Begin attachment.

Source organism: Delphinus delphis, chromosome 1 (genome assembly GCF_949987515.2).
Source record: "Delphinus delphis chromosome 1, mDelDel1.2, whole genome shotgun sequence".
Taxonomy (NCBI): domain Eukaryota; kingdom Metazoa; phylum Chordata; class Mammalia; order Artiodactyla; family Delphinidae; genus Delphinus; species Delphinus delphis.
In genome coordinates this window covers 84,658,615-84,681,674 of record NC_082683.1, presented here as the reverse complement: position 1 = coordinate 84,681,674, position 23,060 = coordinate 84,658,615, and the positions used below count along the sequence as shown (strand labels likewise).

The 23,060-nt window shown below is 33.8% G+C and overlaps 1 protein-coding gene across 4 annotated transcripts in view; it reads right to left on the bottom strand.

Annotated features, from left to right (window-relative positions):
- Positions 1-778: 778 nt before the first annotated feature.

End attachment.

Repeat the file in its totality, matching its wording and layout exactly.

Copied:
Source organism: Delphinus delphis, chromosome 1 (genome assembly GCF_949987515.2).
Source record: "Delphinus delphis chromosome 1, mDelDel1.2, whole genome shotgun sequence".
Taxonomy (NCBI): domain Eukaryota; kingdom Metazoa; phylum Chordata; class Mammalia; order Artiodactyla; family Delphinidae; genus Delphinus; species Delphinus delphis.
In genome coordinates this window covers 84,658,615-84,681,674 of record NC_082683.1, presented here as the reverse complement: position 1 = coordinate 84,681,674, position 23,060 = coordinate 84,658,615, and the positions used below count along the sequence as shown (strand labels likewise).

The 23,060-nt window shown below is 33.8% G+C and overlaps 1 protein-coding gene across 4 annotated transcripts in view; it reads right to left on the bottom strand.

Annotated features, from left to right (window-relative positions):
- Positions 1-778: 778 nt before the first annotated feature.